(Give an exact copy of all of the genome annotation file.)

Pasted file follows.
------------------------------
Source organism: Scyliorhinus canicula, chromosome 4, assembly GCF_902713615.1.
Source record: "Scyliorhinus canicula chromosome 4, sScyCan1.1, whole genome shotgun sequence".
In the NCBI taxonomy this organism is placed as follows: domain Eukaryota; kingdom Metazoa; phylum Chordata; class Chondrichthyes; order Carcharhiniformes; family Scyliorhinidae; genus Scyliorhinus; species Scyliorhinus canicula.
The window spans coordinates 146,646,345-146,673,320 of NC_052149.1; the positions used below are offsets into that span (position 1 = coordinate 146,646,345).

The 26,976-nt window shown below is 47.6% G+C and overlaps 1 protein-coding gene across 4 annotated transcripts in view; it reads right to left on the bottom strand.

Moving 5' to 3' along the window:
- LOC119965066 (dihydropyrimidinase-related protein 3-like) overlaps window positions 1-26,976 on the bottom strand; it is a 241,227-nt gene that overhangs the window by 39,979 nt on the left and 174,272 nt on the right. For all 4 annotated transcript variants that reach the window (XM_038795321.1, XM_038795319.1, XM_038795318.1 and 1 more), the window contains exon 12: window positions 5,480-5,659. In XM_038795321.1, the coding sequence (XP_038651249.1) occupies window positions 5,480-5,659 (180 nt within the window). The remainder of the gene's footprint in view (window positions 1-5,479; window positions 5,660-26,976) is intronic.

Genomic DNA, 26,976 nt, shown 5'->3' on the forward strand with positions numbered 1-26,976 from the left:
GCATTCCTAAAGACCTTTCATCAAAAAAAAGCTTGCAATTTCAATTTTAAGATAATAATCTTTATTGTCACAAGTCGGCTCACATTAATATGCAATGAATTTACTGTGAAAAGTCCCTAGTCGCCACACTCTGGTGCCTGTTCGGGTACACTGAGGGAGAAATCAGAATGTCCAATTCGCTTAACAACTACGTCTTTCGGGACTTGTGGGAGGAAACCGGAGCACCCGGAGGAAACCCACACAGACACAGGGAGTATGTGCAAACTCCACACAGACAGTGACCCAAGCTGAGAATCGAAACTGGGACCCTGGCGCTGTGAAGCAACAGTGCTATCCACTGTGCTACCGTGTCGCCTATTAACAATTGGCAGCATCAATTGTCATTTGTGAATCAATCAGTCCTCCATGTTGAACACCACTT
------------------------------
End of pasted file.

Source organism: Scyliorhinus canicula, chromosome 4, assembly GCF_902713615.1.
Source record: "Scyliorhinus canicula chromosome 4, sScyCan1.1, whole genome shotgun sequence".
In the NCBI taxonomy this organism is placed as follows: domain Eukaryota; kingdom Metazoa; phylum Chordata; class Chondrichthyes; order Carcharhiniformes; family Scyliorhinidae; genus Scyliorhinus; species Scyliorhinus canicula.
The window spans coordinates 146,646,345-146,673,320 of NC_052149.1; the positions used below are offsets into that span (position 1 = coordinate 146,646,345).

The 26,976-nt window shown below is 47.6% G+C and overlaps 1 protein-coding gene across 4 annotated transcripts in view; it reads right to left on the bottom strand.

Moving 5' to 3' along the window:
- LOC119965066 (dihydropyrimidinase-related protein 3-like) overlaps window positions 1-26,976 on the bottom strand; it is a 241,227-nt gene that overhangs the window by 39,979 nt on the left and 174,272 nt on the right. For all 4 annotated transcript variants that reach the window (XM_038795321.1, XM_038795319.1, XM_038795318.1 and 1 more), the window contains exon 12: window positions 5,480-5,659. In XM_038795321.1, the coding sequence (XP_038651249.1) occupies window positions 5,480-5,659 (180 nt within the window). The remainder of the gene's footprint in view (window positions 1-5,479; window positions 5,660-26,976) is intronic.

Genomic DNA, 26,976 nt, shown 5'->3' on the forward strand with positions numbered 1-26,976 from the left:
GCATTCCTAAAGACCTTTCATCAAAAAAAAGCTTGCAATTTCAATTTTAAGATAATAATCTTTATTGTCACAAGTCGGCTCACATTAATATGCAATGAATTTACTGTGAAAAGTCCCTAGTCGCCACACTCTGGTGCCTGTTCGGGTACACTGAGGGAGAAATCAGAATGTCCAATTCGCTTAACAACTACGTCTTTCGGGACTTGTGGGAGGAAACCGGAGCACCCGGAGGAAACCCACACAGACACAGGGAGTATGTGCAAACTCCACACAGACAGTGACCCAAGCTGAGAATCGAAACTGGGACCCTGGCGCTGTGAAGCAACAGTGCTATCCACTGTGCTACCGTGTCGCCTATTAACAATTGGCAGCATCAATTGTCATTTGTGAATCAATCAGTCCTCCATGTTGAACACCACTT